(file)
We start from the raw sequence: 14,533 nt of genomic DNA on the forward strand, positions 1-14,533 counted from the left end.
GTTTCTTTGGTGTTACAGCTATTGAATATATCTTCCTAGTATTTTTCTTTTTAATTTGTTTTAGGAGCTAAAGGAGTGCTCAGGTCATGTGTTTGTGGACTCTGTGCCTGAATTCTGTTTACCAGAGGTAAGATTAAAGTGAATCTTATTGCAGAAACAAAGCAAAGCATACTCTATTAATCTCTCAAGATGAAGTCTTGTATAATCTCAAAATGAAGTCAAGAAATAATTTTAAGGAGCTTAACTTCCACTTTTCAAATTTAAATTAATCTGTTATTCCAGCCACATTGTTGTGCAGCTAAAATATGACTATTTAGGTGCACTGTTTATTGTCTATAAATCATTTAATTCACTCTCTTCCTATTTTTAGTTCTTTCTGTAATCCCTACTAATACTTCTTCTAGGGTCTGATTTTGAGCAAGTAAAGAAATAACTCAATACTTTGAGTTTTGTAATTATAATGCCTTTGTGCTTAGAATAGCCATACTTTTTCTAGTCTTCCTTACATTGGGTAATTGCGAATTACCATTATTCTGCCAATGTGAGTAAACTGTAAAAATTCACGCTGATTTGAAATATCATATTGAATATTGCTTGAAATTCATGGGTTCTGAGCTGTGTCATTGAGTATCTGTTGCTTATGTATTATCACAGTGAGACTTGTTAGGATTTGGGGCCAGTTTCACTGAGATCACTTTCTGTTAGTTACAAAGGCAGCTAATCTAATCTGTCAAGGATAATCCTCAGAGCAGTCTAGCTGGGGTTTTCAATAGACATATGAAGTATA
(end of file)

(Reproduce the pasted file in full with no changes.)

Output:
We start from the raw sequence: 14,533 nt of genomic DNA on the forward strand, positions 1-14,533 counted from the left end.
GTTTCTTTGGTGTTACAGCTATTGAATATATCTTCCTAGTATTTTTCTTTTTAATTTGTTTTAGGAGCTAAAGGAGTGCTCAGGTCATGTGTTTGTGGACTCTGTGCCTGAATTCTGTTTACCAGAGGTAAGATTAAAGTGAATCTTATTGCAGAAACAAAGCAAAGCATACTCTATTAATCTCTCAAGATGAAGTCTTGTATAATCTCAAAATGAAGTCAAGAAATAATTTTAAGGAGCTTAACTTCCACTTTTCAAATTTAAATTAATCTGTTATTCCAGCCACATTGTTGTGCAGCTAAAATATGACTATTTAGGTGCACTGTTTATTGTCTATAAATCATTTAATTCACTCTCTTCCTATTTTTAGTTCTTTCTGTAATCCCTACTAATACTTCTTCTAGGGTCTGATTTTGAGCAAGTAAAGAAATAACTCAATACTTTGAGTTTTGTAATTATAATGCCTTTGTGCTTAGAATAGCCATACTTTTTCTAGTCTTCCTTACATTGGGTAATTGCGAATTACCATTATTCTGCCAATGTGAGTAAACTGTAAAAATTCACGCTGATTTGAAATATCATATTGAATATTGCTTGAAATTCATGGGTTCTGAGCTGTGTCATTGAGTATCTGTTGCTTATGTATTATCACAGTGAGACTTGTTAGGATTTGGGGCCAGTTTCACTGAGATCACTTTCTGTTAGTTACAAAGGCAGCTAATCTAATCTGTCAAGGATAATCCTCAGAGCAGTCTAGCTGGGGTTTTCAATAGACATATGAAGTATA